This is a great Christmas story (we’re still on the holiday tip) because despite being straight from the more ridiculous annuls of the police blotter, it’s anchored in some gosh darn messy love between a man and his missus.
French fries are the source of the conflict here. According to the Sandusky Register, 45-year-old Robert A. Quilen decided to stop by the McDonald’s in Perkins township to pick up an order of the salty sticks for his wife before she went to work last Sunday. He noticed the fast-food joints' employees served him up an order from the discarded stack of fries, and Quilen demanded a fresh batch for his wife.
Manager Sean Rine told the man the fries were fresh.
Rine tried to give Quillen his money back but the man said he was not leaving until he got fresh fries for his wife. That is when employees called Perkins police.
When police arrived at the fast food restaurant, Quillen told them an employee swung a mop at him, hitting him in the arm.
A witness told officers that an employee acted like he was going to hit Quillen, but he never saw the employee actually strike the man.
The person also said he heard the customer call the employee a derogatory name.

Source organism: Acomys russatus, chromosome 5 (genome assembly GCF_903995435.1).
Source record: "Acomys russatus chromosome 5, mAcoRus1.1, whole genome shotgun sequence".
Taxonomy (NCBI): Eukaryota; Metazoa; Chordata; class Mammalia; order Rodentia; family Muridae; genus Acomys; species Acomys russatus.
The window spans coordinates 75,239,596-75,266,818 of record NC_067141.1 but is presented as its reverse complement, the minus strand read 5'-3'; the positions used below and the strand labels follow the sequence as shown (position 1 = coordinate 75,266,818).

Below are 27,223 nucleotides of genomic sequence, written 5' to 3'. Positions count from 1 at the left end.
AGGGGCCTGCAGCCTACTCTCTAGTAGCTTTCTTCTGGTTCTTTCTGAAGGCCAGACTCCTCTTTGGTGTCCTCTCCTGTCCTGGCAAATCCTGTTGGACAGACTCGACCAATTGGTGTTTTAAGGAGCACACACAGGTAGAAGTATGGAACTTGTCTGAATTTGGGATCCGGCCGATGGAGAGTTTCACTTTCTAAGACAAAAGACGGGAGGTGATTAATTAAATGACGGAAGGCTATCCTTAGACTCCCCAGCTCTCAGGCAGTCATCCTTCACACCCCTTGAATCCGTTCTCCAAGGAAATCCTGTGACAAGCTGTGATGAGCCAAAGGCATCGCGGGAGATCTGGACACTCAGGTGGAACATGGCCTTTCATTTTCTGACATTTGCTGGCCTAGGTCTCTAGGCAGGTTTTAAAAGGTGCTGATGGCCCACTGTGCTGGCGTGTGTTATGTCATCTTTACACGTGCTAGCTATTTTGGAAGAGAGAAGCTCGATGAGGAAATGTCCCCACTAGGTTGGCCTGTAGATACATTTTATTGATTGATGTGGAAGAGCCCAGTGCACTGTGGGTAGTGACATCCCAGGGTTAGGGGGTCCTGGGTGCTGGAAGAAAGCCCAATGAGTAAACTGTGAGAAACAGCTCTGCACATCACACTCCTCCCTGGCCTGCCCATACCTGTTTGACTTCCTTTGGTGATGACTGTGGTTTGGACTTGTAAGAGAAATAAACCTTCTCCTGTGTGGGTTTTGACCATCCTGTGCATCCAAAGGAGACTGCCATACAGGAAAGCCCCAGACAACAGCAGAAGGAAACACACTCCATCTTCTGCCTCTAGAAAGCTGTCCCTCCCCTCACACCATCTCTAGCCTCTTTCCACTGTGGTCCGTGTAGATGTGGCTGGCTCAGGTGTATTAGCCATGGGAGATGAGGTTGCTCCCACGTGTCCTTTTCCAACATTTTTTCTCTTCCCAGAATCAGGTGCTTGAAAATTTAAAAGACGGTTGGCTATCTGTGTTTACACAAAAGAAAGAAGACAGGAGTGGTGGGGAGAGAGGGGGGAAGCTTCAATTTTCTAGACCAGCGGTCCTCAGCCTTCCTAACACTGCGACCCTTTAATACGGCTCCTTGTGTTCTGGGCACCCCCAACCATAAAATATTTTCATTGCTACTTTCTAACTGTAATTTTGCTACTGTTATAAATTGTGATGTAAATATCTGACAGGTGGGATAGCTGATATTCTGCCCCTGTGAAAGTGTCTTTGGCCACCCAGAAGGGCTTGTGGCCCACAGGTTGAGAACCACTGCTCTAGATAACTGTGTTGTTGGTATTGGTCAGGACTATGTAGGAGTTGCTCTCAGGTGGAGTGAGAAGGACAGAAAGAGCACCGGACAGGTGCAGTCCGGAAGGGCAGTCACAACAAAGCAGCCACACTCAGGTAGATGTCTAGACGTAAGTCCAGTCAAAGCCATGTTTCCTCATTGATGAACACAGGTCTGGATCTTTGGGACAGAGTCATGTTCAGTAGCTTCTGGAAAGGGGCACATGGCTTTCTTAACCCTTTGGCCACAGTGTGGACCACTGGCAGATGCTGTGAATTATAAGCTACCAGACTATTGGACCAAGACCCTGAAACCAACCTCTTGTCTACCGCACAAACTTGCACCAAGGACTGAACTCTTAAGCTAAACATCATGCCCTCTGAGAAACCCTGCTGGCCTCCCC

Was Quilen really in the wrong on this one? Just wanted some quality product for his number one woman. They make the damn fries right there, they couldn’t just cook up some new ones? Questions to ponder, dear readers.
We welcome readers to submit letters regarding articles and content in Cleveland Scene. Letters should be a minimum of 150 words, refer to content that has appeared on Cleveland Scene, and must include the writer's full name, address, and phone number for verification purposes. No attachments will be considered. Writers of letters selected for publication will be notified via email. Letters may be edited and shortened for space.
Email us at [email protected].
Support Local Journalism.
Join the Cleveland Scene Press Club
Local journalism is information. Information is power. And we believe everyone deserves access to accurate independent coverage of their community and state. Our readers helped us continue this coverage in 2020, and we are so grateful for the support.
Help us keep this coverage going in 2021. Whether it's a one-time acknowledgement of this article or an ongoing membership pledge, your support goes to local-based reporting from our small but mighty team.